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21
Jun
10

Proved: Creative Advertising = Business Success


A new research study from the IPA and Thinkbox, in conjunction with The Gunn Report, has revealed the direct correlation between strong advertising creativity and business success. The study shows that the most creatively awarded advertising campaigns are 11 times more efficient at delivering business success.

The study – which builds on findings from an earlier study by the IPA, Marketing in the Era of Accountability (2007) – involved analysis of a wide range of award-winning and non-winning campaigns, including campaigns by Budweiser, Volkswagen, Virgin Atlantic, Cadbury’s Dairy Milk and BT. In total, 175 campaigns were analysed.

The research, commissioned by the IPA and Thinkbox and undertaken by independent marketing consultant Peter Field, analysed the correlation between campaigns’ performance across a wide range of the worlds’ most respected creative awards determined by The Gunn Report, and their performance in hard business terms recorded in the IPA Effectiveness Awards Databank between 2000 and 2008.

The Thinkbox/IPA analysis examined both the effectiveness (in terms of a campaign’s ability to drive business effects such as share, sales, profit and loyalty) and the efficiency (in terms of share growth per point of Excess Share of Voice) of creatively awarded and non- awarded campaigns.

Key findings include:
• Pound for pound, creativity makes ad campaigns more efficient; on average, creatively awarded campaigns (i.e. in major awards competitions recognised by The Gunn Report) are at least 11 times more efficient.

• The vast majority of Gunn Report creative award scores (74%) are for TV commercials, showing that TV creativity is at the heart of the success of these campaigns. The remaining scores cover press and online.

• The more creatively awarded a campaign, the more effective it becomes.

• Creatively awarded campaigns are much more likely to be ‘emotional’ than ‘rational’ (44% vs. 19%). This partly explains the prevalence of TV in creatively awarded campaigns as TV creates emotion better than other media (source: Marketing in the Era of Accountability, IPA).

• Investing in creativity is a powerful way to achieve fame (i.e. buzz). The study shows that brands can buy awareness but not fame; fame is proven to be at the heart of the most effective advertising (source: Marketing in the Era of Accountability, IPA).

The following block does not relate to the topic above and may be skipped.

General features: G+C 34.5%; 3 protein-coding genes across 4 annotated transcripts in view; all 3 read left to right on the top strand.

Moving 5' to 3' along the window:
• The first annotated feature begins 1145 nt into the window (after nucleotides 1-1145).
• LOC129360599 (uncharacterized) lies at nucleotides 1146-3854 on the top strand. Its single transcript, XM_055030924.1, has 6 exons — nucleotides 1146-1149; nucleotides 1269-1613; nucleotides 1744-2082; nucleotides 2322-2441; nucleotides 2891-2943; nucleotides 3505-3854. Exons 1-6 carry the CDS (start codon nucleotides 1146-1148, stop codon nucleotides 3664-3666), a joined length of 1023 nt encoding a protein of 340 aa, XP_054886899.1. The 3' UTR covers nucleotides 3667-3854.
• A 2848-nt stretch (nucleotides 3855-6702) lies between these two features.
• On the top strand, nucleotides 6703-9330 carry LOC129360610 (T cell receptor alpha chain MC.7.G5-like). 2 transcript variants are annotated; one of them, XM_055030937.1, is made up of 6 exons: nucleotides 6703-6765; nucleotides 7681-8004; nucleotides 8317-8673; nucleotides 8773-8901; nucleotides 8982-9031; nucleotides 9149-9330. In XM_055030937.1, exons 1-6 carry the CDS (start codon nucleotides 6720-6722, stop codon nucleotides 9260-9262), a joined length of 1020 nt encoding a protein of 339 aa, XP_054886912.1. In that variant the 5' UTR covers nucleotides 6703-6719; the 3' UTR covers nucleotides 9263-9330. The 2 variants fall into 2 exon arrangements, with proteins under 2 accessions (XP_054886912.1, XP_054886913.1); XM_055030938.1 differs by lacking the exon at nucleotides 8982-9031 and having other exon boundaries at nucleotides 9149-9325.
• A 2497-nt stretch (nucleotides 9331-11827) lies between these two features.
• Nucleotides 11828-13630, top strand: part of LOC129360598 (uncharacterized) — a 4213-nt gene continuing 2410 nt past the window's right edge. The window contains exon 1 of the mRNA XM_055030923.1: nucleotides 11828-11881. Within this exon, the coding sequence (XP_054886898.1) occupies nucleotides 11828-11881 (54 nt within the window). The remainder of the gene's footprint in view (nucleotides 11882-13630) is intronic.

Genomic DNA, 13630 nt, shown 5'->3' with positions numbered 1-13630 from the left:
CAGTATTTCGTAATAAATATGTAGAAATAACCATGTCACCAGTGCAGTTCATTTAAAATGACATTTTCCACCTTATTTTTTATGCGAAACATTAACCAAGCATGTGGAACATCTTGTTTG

• Creatively awarded campaigns that invest strongly in Excess Share of Voice (ESOV) perform particularly well, suggesting that many creative campaigns could further improve ROMI by investing more in Share of Voice (SOV).

• Despite generally being disadvantaged by lower levels of ESOV, creatively awarded campaigns still generate more and greater business effects than non-awarded ones.

• With the same level of ESOV, creatively awarded campaigns would have driven twice as much market share growth as non-awarded ones.

• Creative awards strongly reflect consumer liking of ad campaigns. On average, 35% of consumers ranked Gunn awarded campaigns as ‘highly liked’ versus just 20% for non-Gunn awarded campaigns. Liking an ad is the best predictor of business success (source: Marketing in the Era of Accountability IPA).

Peter Field, author of the new study: “It has been fascinating to do this analysis. We’ve seen a strong link in previous studies, but since Donald Gunn’s 1996 report Do Award Winning Commercials Sell? we just haven’t had an update on the numbers. The takeout from this report should be that creative campaigns are more effective when they have more, rather than less, budget put behind them; and that creativity helps drives long-term business success, providing a powerful antidote to the short-term nature of so much activity today.”

Neil Simpson, Chairman of the IPA Value of Advertising Group and CEO of Publicis said: “Each IPA Effectiveness Award competition has long provided succour to the creative community and creatively-minded clients when its awards have gone to such critically acclaimed advertisers such as Stella Artois, Levis and Honda. Their multiplier effects have also been discussed and written about by a number of Convenors of Judges. What we have now is the weight of eight years of statistical evidence and an exciting, and very tangible, set of findings to provide food for thought for all advertisers.”

David Brennan, research and strategy director at Thinkbox: “It is tricky to take something intangible and subjective like creativity and show its tangible results, but by bringing these two world class award schemes together we have managed to do just that. We knew anecdotally that strong creativity leads to success, but to finally prove the link should be great news for advertisers and their agencies, and should hopefully help unlock more creativity and more success.”

These findings were shared to delegates at an event organised by Thinkbox this week. The webcast from this event can be accessed through Thinkbox’s website athttp://www.thinkboxlive.tv/2010/16june/

A full report is being prepared by the IPA for publication over the summer.

Source: http://ipaadvertising.newsweaver.co.uk/adnews/5anrloyzr9j75o2a51frsc

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Louai Alasfahani

ANUBIS was a very old god of the ancient Egyptians, universally worshipped throughout the land and became considered the gatekeeper and ruler of the underworld; the “Guardian of the veil“ he was “Lord of the Cleansing Room” and the opener of the roads of the North. “He observed the weighing of the deceased’s heart against the feather of Maat [Truth] and reported his findings to the jury of the gods.

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